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Singing for forgotten items

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In the Guide to Safe Scoutig under Hazing and Initiations, it states "All forms of hazing, initiations, ridicule, or inappropriate teasing are phohibited and should not be allowed." Our troop requires scouts to sing a silly song such as "I'm a Little Teapot" if they have forgotten an item at a scouting event in order to get the item back. This has been done at a troop meeting and even a Court of Honor. Is this against the Hazing and Initiations policy?

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Nothing is gained in it. What if the scout refuses, do you keep the item. How about public praise for the honesty in the scout finding the item and asking for the owner. Maybe the owner can be the "lost and found" scout on the next activity. Singing is for fun not punishment.

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When I was a scout, no one ever mislaid or forgot anything. Believe that? :) Seriously, my old troop never did anything like this when I was a scout (instead we had snipe hunts and were mean to each other in different ways). But when I arrived at this unit as a new leader there was a long tradition of doing just what you describe, at least that's what I was told. I was a little concerned about it but they boys seemed to accept it in good fun. Then, right here in these forums, (and not in the training, maybe they were deficient on this), I learned the actual policy. The practice in this unit ended immediately.

 

I do still sing to them...so far no one has called that 'hazing' yet. 'Abuse' maybe.

Oooooh, a horse is a horse, of course, of course...

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5 Yes

1 No

 

Have you ever considered that for one scoutleader out of five the perfect day of scouting would include having the opportunity to hold a boy upside-down while he cleaned a latrine singing "I'm a Little Tea Pot". :)

 

 

 

 

 

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YES, (6-1). Tea-pot punishment songs are hazing, and just plain dumb. Some kids may like the attention, others will decide their lost item is gone forever. Tea pot songs are fun for pre-school kids when done in a group where everyone participates.

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I am at a loss for words. How do we explain having to perform at command for your own property to someone who sees no fault in turning other people's children upside down?

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Hi All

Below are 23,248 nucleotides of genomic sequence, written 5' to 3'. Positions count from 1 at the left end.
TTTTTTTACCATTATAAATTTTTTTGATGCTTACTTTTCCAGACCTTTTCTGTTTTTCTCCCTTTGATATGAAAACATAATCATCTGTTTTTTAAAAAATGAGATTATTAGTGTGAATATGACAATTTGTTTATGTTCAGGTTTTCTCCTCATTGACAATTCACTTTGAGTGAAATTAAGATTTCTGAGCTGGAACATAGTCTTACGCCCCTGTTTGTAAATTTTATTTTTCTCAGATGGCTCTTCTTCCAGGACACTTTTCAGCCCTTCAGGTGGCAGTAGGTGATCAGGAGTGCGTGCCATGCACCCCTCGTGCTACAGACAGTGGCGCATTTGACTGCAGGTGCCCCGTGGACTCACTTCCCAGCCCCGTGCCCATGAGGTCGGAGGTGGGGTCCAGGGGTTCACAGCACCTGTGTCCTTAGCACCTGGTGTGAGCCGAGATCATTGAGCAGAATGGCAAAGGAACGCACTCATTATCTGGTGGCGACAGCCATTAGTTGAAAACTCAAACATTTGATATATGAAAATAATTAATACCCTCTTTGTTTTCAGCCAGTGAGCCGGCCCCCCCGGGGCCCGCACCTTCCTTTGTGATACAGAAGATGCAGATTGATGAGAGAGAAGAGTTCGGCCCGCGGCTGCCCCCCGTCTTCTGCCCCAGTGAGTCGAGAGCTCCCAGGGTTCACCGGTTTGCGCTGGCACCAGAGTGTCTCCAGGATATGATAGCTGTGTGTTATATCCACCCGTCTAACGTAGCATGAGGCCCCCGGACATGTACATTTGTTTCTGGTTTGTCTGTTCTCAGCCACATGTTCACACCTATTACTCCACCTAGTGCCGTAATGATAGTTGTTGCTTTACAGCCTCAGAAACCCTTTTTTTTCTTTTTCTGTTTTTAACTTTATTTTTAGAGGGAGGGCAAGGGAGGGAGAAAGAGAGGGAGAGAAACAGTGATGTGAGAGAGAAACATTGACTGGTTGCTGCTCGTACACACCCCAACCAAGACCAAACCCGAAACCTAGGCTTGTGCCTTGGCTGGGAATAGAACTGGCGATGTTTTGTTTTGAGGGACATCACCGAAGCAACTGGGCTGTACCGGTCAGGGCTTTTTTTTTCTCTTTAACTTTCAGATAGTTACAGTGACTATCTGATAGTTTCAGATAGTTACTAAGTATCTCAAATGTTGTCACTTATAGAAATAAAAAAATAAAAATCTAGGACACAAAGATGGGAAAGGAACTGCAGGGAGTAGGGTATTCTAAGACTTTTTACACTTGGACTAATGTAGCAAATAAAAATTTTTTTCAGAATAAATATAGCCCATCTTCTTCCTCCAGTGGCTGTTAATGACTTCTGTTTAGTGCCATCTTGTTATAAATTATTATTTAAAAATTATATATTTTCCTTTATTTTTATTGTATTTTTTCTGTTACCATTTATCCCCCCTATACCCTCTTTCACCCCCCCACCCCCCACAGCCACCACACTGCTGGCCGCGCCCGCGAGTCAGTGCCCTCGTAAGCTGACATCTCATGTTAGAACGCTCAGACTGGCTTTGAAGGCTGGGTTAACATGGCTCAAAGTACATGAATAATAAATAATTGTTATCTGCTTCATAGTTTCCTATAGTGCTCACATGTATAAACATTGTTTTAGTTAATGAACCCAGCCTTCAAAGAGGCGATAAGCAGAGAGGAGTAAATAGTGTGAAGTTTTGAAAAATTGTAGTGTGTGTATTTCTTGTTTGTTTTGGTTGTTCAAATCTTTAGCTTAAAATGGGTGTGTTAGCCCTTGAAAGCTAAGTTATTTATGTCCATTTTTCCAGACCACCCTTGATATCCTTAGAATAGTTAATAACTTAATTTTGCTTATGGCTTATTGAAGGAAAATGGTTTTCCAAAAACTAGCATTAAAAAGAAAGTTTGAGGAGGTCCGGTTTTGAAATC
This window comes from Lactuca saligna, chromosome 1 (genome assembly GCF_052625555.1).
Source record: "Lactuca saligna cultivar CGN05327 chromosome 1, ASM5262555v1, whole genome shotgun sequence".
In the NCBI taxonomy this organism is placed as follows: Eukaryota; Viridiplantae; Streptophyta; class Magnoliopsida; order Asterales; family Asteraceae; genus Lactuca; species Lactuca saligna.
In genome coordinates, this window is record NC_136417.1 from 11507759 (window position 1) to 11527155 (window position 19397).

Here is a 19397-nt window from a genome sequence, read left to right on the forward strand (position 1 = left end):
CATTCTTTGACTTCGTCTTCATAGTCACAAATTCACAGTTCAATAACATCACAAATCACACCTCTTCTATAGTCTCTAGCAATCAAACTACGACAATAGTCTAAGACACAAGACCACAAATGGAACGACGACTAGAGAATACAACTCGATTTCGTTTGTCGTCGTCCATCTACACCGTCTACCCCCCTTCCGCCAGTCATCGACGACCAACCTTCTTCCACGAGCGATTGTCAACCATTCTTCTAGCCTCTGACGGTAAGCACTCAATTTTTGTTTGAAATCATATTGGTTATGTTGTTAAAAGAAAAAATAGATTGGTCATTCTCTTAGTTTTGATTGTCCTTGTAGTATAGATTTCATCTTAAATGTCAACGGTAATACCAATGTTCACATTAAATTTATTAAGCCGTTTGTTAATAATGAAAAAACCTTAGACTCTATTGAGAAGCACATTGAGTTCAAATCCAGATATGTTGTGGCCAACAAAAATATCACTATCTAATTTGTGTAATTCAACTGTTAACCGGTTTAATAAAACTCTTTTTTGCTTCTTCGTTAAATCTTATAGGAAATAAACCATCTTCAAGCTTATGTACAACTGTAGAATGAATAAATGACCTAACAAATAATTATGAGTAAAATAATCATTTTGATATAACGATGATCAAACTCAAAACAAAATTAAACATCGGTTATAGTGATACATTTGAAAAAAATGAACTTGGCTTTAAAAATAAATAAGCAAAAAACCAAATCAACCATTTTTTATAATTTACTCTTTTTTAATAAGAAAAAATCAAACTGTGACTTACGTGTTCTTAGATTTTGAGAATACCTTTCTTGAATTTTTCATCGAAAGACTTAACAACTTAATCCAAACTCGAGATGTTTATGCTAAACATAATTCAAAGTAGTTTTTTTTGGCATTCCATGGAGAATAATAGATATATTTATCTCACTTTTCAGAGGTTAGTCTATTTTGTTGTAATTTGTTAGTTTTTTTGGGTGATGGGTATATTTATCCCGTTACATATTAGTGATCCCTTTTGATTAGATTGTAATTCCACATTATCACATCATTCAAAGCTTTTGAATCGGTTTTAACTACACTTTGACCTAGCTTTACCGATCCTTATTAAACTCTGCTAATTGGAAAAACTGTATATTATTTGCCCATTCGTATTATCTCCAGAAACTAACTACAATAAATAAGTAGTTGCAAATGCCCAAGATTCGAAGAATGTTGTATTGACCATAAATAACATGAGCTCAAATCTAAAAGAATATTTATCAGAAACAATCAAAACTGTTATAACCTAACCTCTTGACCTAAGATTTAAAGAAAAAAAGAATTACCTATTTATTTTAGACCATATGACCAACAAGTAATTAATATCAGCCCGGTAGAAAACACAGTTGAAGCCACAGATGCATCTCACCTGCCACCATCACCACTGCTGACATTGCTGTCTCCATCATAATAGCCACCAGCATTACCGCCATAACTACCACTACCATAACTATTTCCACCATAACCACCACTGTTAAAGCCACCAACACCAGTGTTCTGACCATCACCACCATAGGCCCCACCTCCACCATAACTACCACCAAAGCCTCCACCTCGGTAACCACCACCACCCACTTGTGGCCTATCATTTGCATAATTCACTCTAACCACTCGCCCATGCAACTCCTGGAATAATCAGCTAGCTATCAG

Hazing is to persecute or harass with meaningless, difficult, or humiliating tasks. In this context, singing is hazing because the humiliation is intended to harass the scout into changing his behavior.

 

Hanging someone upside down is a tradition to uplift a scout by recognizing his advancement. No intention to harass, so there is no intention to humiliate the scout. It would only be hazing if the scout doesnt want to do it. Now its a dangerous practice and there by shouldnt be done. But calling it hazing only misuses and confuses the meaning of hazing. I have seen adults take this to the extreme and forbid singing Happy Birthday because they think that is hazing.

 

Barry

 

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First lets clear up the myth that upturning boys is a "tradition" that is load of hooey!

 

This is a relatively recent phenomena perpetrated as a tradition through questionable leadership practices, and the BSA quickly responded by prohibiting it YEARS ago. The problem is, there are nearly 1/4 of a million volunteers and not everybody gets the message or bothers to learn it.

 

It is not a tradition, its hazing. It's the BSA's program and they say its hazing and that's what makes it hazing. If the rule in your house is no smoking and a guest lights up, when you tell him the rule is no smoking but he says its a "tradition" with him, does he get to keep smoking?

 

In many instances "tradition" is nothing more than having done things wrong for so long you now believe them to be right.

 

Here's a great tradition for a unit to consider "we follow the scouting program". Imagine the impact we could have if that was the tradiiton everyone adopted.

 

 

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Oh for Pete sakes. Tradition is what you make it. There are no time limitations on them. How would a Patrol make their own traditions. My pack did the hanging up side down tradtion 20 yesrs before it was stopped. It just happened that hanging upsidedown caught on and spread pretty fast and the BSA had to put a stop to the danger.

 

But just because the BSA says it is hazing? Well at one time the FAA said that only machines that simulate airplanes could be called simulators. That was a surprise for all those companies who built simulators that simulate everything from cars to hospital equipment.

 

A good hazing test is to look into your heart. If you are seeking to humiliate that person, its hazing.

 

Interesting story, a local Pack decided to start a new tradition so the scouts wouldn't be to upset taking away the hanging up side down ceremony. They made a Bobcat brand. The CM dipped the brand in white powder and branded each scout. Something to do with you are a new brand of scout or something like that. All was OK until an Animal Rights group found out and complained that it taught the scouts animal cruelty.

 

Barry

 

 

 

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